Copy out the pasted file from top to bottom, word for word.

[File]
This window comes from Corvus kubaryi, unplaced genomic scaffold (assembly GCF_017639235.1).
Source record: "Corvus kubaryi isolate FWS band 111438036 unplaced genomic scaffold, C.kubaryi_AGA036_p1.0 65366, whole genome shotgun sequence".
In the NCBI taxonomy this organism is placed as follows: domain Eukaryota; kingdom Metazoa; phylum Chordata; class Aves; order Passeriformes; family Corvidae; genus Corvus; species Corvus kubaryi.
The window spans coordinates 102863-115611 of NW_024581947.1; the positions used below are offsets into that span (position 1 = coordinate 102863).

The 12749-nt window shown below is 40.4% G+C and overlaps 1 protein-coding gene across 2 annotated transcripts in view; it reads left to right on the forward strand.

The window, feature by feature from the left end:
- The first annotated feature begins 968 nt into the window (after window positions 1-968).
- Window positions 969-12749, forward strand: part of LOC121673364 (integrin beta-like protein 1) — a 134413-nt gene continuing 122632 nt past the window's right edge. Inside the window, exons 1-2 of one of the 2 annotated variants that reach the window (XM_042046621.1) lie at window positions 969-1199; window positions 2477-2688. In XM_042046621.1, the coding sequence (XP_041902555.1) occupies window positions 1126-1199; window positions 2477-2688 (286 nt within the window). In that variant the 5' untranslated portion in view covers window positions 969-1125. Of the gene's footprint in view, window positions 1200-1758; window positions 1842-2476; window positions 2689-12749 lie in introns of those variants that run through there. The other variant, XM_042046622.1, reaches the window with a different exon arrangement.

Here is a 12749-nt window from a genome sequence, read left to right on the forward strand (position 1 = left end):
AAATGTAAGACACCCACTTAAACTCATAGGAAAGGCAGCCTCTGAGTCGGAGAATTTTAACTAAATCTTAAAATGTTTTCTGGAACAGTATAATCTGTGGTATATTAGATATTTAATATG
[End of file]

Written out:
This window comes from Corvus kubaryi, unplaced genomic scaffold (assembly GCF_017639235.1).
Source record: "Corvus kubaryi isolate FWS band 111438036 unplaced genomic scaffold, C.kubaryi_AGA036_p1.0 65366, whole genome shotgun sequence".
In the NCBI taxonomy this organism is placed as follows: domain Eukaryota; kingdom Metazoa; phylum Chordata; class Aves; order Passeriformes; family Corvidae; genus Corvus; species Corvus kubaryi.
The window spans coordinates 102863-115611 of NW_024581947.1; the positions used below are offsets into that span (position 1 = coordinate 102863).

The 12749-nt window shown below is 40.4% G+C and overlaps 1 protein-coding gene across 2 annotated transcripts in view; it reads left to right on the forward strand.

The window, feature by feature from the left end:
- The first annotated feature begins 968 nt into the window (after window positions 1-968).
- Window positions 969-12749, forward strand: part of LOC121673364 (integrin beta-like protein 1) — a 134413-nt gene continuing 122632 nt past the window's right edge. Inside the window, exons 1-2 of one of the 2 annotated variants that reach the window (XM_042046621.1) lie at window positions 969-1199; window positions 2477-2688. In XM_042046621.1, the coding sequence (XP_041902555.1) occupies window positions 1126-1199; window positions 2477-2688 (286 nt within the window). In that variant the 5' untranslated portion in view covers window positions 969-1125. Of the gene's footprint in view, window positions 1200-1758; window positions 1842-2476; window positions 2689-12749 lie in introns of those variants that run through there. The other variant, XM_042046622.1, reaches the window with a different exon arrangement.

Here is a 12749-nt window from a genome sequence, read left to right on the forward strand (position 1 = left end):
AAATGTAAGACACCCACTTAAACTCATAGGAAAGGCAGCCTCTGAGTCGGAGAATTTTAACTAAATCTTAAAATGTTTTCTGGAACAGTATAATCTGTGGTATATTAGATATTTAATATG